Category: 1942

 One of the key questions that any real movie buff eventually has to answer is Audrey or Katharine Hepburn? Do you want Audrey’s grace and elegance or Katharine’s fire and intensity? While I without a doubt feel that Audrey was more beautiful than Katharine, I would choose Katharine without even having to think about it. She is one of cinema’s earliest and most influential feminist figures and she brings a certain wit and feistiness to every role she plays. I just finished 1942’s Woman of the Year which she starred in with her long time love Spencer Tracy, and while the movie was kind of boring and slow, it re-affirmed my love of Katharine Hepburn.

Woman of the Year is a romantic comedy about two journalists, Sam Craig (Spencer Tracy) and Tess Harding (Katharine Hepburn). Sam is an old-fashioned sports journalist while Tess is a fiery leader of the feminist movement and one of the paper’s political columnists. When Tess insults our national past time on national radio, a war of words begins between Sam and Tess in the op-ed pages of their newspaper which ultimately blooms into romance and then marriage. The conflict of the film rests in Sam’s desire for a normal quiet life against Tess’s ambition and career.

Films that are often scandalous or controversial for their time really tend to age poorly 70 years later. This film is a perfect example of why. When Katharine Hepburn first burst on the scene, she was a non-stop controversy machine. She smoked. She drank men’s alcoholic drinks. She’d show her legs. She wore pants (for shame!). The character of Tess is very sexually aggressive towards Sam. I’m sure this was boundary-pushing material in 1942 but when most of the story rests on the shock of some of the gender reversing nature of her role, the film loses a lot of its impact when that isn’t shocking anymore. Thank god that Spencer Tracy and Katharine Hepburn had such great chemistry and that Tracy could evoke so much emotion with just a raise of his eye-brows or a smirk. This was my first Spencer Tracy film and he seems like a pretty good actor.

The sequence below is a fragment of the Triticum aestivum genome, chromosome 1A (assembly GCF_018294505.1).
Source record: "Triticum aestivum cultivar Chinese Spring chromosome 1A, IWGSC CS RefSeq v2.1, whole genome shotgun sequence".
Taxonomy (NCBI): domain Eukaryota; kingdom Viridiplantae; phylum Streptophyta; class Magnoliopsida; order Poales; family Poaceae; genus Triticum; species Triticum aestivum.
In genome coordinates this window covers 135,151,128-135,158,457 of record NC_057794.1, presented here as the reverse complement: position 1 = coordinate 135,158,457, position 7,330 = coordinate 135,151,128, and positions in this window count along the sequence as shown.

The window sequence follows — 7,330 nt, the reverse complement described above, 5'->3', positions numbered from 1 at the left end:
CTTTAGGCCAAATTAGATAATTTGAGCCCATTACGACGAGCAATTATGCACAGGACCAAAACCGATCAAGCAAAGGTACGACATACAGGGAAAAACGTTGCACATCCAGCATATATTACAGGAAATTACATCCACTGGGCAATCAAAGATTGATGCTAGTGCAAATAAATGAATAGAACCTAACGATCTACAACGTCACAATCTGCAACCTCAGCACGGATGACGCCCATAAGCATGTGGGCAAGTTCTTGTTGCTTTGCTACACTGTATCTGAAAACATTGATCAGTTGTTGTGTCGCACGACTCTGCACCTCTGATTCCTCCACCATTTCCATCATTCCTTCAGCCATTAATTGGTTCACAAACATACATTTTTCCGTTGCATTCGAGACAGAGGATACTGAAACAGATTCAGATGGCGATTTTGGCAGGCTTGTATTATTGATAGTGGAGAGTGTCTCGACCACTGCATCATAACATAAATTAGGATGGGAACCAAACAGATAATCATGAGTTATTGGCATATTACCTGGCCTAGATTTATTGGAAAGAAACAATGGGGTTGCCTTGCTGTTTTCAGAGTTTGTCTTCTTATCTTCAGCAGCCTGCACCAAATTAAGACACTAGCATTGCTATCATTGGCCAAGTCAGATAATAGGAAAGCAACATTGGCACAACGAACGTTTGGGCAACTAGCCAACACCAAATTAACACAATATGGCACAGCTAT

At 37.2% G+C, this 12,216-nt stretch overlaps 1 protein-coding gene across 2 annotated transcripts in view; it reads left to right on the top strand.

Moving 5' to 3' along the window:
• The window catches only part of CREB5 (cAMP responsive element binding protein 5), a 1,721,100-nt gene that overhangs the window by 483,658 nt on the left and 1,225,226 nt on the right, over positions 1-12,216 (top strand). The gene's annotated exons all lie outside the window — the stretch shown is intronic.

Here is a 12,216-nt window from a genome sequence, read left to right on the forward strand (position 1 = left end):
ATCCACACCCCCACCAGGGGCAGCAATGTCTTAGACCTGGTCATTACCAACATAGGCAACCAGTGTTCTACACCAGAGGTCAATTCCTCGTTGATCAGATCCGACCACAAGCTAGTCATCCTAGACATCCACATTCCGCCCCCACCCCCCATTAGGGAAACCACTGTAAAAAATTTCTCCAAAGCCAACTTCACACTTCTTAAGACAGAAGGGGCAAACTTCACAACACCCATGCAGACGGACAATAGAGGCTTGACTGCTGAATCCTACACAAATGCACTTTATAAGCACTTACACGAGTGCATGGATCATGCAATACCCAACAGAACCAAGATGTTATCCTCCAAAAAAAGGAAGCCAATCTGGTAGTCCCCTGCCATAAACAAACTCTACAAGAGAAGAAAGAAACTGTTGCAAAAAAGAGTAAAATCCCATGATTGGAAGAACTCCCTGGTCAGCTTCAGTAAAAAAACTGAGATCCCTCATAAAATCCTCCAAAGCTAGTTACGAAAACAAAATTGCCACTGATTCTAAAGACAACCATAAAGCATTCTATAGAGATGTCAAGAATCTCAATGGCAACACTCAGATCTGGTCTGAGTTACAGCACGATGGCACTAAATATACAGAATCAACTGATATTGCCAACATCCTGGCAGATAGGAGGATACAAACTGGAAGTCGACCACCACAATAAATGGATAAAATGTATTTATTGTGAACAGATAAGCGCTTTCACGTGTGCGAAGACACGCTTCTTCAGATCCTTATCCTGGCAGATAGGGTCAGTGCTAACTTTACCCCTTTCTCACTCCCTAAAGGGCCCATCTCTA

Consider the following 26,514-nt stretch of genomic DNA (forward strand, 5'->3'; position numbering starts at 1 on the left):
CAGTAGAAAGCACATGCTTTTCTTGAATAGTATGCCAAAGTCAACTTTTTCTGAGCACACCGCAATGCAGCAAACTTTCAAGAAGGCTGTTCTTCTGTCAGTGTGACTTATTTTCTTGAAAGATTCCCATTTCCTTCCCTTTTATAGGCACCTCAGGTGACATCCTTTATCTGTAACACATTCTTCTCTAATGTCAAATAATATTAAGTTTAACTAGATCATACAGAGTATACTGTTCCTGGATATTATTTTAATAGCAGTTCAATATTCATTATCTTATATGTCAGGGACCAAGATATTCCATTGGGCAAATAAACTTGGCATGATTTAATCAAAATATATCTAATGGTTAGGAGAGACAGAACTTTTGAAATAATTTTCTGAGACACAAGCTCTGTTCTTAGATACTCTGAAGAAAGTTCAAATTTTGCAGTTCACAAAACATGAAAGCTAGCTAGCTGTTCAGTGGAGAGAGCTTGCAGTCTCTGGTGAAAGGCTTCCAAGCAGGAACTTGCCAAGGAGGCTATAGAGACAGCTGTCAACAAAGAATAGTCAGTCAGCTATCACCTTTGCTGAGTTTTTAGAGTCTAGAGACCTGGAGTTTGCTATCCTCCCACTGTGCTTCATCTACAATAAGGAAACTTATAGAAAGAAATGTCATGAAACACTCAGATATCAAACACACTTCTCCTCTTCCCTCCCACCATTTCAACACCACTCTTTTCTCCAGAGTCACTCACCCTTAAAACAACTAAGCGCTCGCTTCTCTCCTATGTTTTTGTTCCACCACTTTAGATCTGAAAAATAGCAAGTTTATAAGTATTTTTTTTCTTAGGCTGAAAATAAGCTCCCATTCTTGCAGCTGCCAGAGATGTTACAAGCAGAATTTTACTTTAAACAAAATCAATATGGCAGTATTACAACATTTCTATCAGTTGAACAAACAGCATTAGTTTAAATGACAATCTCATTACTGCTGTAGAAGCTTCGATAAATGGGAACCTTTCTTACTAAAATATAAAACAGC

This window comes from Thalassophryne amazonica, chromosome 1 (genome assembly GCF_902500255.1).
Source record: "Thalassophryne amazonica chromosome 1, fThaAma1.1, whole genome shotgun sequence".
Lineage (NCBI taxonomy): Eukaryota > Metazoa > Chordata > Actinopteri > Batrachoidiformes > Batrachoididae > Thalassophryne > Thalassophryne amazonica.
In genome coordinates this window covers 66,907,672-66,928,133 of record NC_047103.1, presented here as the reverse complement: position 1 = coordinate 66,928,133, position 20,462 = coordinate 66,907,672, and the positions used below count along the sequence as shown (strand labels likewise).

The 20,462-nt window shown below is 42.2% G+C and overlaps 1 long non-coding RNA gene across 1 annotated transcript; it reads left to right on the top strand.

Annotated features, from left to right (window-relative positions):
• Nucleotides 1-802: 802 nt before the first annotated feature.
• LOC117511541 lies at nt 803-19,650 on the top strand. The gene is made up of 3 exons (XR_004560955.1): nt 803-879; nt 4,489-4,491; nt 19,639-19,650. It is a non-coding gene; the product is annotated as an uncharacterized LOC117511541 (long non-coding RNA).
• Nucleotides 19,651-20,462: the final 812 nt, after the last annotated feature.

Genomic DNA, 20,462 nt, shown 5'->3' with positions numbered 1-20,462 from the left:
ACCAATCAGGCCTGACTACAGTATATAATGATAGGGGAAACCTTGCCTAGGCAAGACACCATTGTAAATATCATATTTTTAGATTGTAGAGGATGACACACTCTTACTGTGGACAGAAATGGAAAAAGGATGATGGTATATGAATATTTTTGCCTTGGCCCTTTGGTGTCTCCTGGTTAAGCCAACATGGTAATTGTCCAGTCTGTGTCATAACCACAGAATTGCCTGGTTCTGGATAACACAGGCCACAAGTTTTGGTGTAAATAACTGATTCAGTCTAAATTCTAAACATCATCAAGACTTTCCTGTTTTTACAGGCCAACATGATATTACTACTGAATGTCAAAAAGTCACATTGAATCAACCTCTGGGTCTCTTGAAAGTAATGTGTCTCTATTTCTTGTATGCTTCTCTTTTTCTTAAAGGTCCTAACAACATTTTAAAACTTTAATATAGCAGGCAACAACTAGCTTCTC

There was one scene in the film that actually had me in stitches laughing where Tess tries her hand at cooking and causes an enormous disaster. Otherwise, it was a terribly dull film that I could never really get into. If you like Katharine Hepburn or Spencer Tracy, you should check it out. She was nominated for an Oscar for this one and the movie won a screenplay Oscar. I’m probably not going to be re-watching this movie again anytime in the near future though.

 Final Score: B-

If we disregard the fact that I’ve already reviewed two Fellini pictures as being the first time this happened, then I suddenly feel that this blog has somehow made a little circle in a strange but interesting way. In one of the first films that I reviewed, Gosford Park, Bob Balaban’s character was a Hollywood producer making a new Charlie Chan film and in the role of the maid, he was interested in casting Claudette Colbert. He was very concerned as to whether she was “British or just affected”. Well, in the film I just watched, The Palm Beach Story, Claudette Colbert was one of the stars. I just wish my blog could have done this little trick in a film that I enjoyed more than this one.

The film follows the story of Gerry Jeffers (Colbert) and her husband Tom (Joel McRae). Tom is a failing architect and they are about to get kicked out of their apartment for not being able to pay the rent. Gerry comes up with a rather novel idea. She’s going to divorce Gerry and move to Palm Beach so that she can meet a wealthy man and marry him for his money so that she can support Tom. She finally meets this wealthy man in the form of John D. Hackensacker III (Rudy Vallee), one of the richest men in the world, along with his trampy sister, the Princess Centimillia.

The concept of the film is actually pretty funny. And I was hoping that I would enjoy this film more. Unfortunately, it just isn’t particulary funny for the vast majority of the film. There’s a hell of a lot of talking but no one is saying anything funny. However, the film is saved from utter mediocrity by a couple of scenes that are just absolutely hilarious, especially the scene on a train where a group of rich men in a hunting club get extremely drunk and start shooting their shotguns and forming a posse on the train. It was just so absurd that it was hilarious. Also, Rudy Vallee is a delight as the rich billionaire. There was just something very understated and dry about his performance. I could care less about her acting but Claudette Colbert herself is a knock out. One last complaint about the film. There are some African-American characters in the film. And lordy was their presentation just absolutely, ridiculously racist. For a minute, I thought I had put in The Birth of a Nation or Song of the South.

Final Score: C+